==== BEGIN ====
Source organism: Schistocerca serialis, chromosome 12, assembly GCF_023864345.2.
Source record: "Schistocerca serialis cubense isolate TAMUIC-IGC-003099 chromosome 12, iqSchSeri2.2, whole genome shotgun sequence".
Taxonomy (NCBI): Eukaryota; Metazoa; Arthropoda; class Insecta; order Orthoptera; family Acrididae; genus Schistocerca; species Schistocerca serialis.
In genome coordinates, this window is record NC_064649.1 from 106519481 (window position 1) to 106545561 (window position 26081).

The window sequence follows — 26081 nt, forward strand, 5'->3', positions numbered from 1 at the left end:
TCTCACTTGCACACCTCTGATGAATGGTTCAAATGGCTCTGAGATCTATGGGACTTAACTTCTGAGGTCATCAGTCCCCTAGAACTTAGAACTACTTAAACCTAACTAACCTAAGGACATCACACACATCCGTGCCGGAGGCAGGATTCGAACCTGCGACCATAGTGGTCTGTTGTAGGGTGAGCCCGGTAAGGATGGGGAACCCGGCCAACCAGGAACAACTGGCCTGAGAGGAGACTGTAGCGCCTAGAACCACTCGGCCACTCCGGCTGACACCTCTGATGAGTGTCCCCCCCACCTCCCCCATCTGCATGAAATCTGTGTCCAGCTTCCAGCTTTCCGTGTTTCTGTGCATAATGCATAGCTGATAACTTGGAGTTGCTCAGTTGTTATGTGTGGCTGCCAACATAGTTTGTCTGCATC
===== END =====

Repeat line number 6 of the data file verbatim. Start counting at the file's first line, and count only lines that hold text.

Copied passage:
TCTCACTTGCACACCTCTGATGAATGGTTCAAATGGCTCTGAGATCTATGGGACTTAACTTCTGAGGTCATCAGTCCCCTAGAACTTAGAACTACTTAAACCTAACTAACCTAAGGACATCACACACATCCGTGCCGGAGGCAGGATTCGAACCTGCGACCATAGTGGTCTGTTGTAGGGTGAGCCCGGTAAGGATGGGGAACCCGGCCAACCAGGAACAACTGGCCTGAGAGGAGACTGTAGCGCCTAGAACCACTCGGCCACTCCGGCTGACACCTCTGATGAGTGTCCCCCCCACCTCCCCCATCTGCATGAAATCTGTGTCCAGCTTCCAGCTTTCCGTGTTTCTGTGCATAATGCATAGCTGATAACTTGGAGTTGCTCAGTTGTTATGTGTGGCTGCCAACATAGTTTGTCTGCATC